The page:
Lebanese judge who issued media ban against US ambassador resigns
A Lebanese judge who issued a ruling banning local and foreign journalists from interviewing the US ambassador to Beirut submitted his resignation on Tuesday after he was referred to judicial inspection over the ruling.
Muhammad Mazeh, who served as a judge of urgent matters, stoked controversy when he issued the ban on Saturday, which critics said was illegal and "unenforceable".
Mazeh ruled that media outlets that report remarks by US ambassador Dorothy Shea, after she accused Hezbollah of "destabilising the country and jeopardising Lebanon's economic recovery", would face a $200,000-fine and a year-long suspension.
In an interview with the Saudi-owned Al-Hadath news channel last week, Shea criticised Hezbollah's leader Hassan Nasrallah saying that a recent speech by him was riddled in inaccuracies "blaming everything on the United States when we're Lebanon's biggest donor".
The US State Department was quick to condemn the ruling on Saturday.
"Hezbollah's attempt to silence the Lebanese media is pathetic," it said in a statement. "To even think to use the judiciary to silence freedom of speech and freedom of the press is ludicrous. We stand with the Lebanese people and against Hezbollah's censorship."
Shea denounced the ruling as well, vowing that her office will "not be silenced".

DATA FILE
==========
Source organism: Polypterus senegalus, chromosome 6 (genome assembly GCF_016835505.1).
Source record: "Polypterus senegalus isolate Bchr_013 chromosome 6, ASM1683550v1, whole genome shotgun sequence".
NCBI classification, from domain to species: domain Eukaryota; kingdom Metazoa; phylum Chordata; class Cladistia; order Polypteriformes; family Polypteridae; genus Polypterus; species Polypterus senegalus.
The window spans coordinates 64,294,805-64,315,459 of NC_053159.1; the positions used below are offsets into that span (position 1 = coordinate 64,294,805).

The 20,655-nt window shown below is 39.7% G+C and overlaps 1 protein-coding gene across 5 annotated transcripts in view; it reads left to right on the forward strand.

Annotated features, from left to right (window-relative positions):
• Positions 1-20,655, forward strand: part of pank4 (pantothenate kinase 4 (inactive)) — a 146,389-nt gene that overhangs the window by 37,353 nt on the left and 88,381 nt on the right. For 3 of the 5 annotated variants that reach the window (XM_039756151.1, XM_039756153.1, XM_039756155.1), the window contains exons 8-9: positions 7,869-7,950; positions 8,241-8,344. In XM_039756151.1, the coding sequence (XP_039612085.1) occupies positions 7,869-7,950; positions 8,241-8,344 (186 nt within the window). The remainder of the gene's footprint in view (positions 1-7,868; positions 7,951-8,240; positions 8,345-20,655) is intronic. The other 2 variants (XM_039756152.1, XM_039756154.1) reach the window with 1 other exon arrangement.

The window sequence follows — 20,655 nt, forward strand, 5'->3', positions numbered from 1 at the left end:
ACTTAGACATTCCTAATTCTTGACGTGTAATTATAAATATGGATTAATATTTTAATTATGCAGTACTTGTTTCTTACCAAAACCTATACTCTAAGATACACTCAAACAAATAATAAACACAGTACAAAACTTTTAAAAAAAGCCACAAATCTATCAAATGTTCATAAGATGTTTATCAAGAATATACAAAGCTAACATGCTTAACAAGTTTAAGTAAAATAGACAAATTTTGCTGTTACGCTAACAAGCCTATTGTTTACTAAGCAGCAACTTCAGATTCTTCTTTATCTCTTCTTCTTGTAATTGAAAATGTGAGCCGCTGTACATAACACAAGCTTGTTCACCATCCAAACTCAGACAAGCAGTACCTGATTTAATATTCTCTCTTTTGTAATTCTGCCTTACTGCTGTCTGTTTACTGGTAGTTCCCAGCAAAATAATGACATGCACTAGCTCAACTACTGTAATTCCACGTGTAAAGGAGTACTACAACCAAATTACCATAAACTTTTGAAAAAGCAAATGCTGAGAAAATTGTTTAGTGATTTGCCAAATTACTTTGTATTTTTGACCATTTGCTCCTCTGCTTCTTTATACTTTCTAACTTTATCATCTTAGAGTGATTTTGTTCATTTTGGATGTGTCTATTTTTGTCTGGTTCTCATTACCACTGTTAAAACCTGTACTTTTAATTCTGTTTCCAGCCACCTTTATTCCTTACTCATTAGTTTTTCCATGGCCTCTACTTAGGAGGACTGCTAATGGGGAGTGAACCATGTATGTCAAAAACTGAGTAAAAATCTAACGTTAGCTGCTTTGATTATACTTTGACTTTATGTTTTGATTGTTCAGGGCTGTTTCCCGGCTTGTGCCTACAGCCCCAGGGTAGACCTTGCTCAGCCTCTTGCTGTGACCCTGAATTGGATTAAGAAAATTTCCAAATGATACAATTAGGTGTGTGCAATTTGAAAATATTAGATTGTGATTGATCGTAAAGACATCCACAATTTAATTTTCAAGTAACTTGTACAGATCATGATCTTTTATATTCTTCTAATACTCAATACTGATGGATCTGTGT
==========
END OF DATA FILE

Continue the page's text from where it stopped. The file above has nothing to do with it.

"I would suggest that we all try to put this chapter behind us," she told Lebanon's MTV on Sunday.
'Violation of the right to inform'
The decision, which critics say violates the Geneva Conventions on diplomatic immunity, showed the discord within the Lebanese government as several officials moved to vow that the state will not curtail media freedoms over Mazeh's decision.
Reporters Without Borders (RSF), a media freedom watchdog, condemned the ruling on Tuesday.
"This attempt by a judge to meddle in media affairs is a flagrant violation of the right to inform," Sabrina Bennoui, the head of RSF’s Middle East desk, said in a statement.
"In a country that is as rich in communities as Lebanon, and where pluralism is essential, the media must be able to cover all viewpoints, even those critical of a powerful political movement."
On Monday, Lebanon's Foreign Minister Nassif Hitti met with Shea after summoning her over her anti-Hezbollah remarks, but his office stressed that the freedom of speech and reporting are "sacred rights".
After the meeting, the ambassador framed the ruling as a "distraction" from Lebanon's domestic crisis. The controversy had come as Lebanon faces possible economic collapse amid rapid devaluation of currency and looming shortages of fuel and food.
The incident also raised questions about the independence of the judiciary, where judges are political appointees allocated in sectarian quotas.
In an interview with the Washington Post on Sunday, Mazeh, who is based in Tyre where most people support Hezbollah, rejected accusations that he was pressured to issue the ruling.
"Let’s assume someone called me to force me to go against my convictions, no matter who it may be," he was quoted as saying. "I would still never go against my convictions."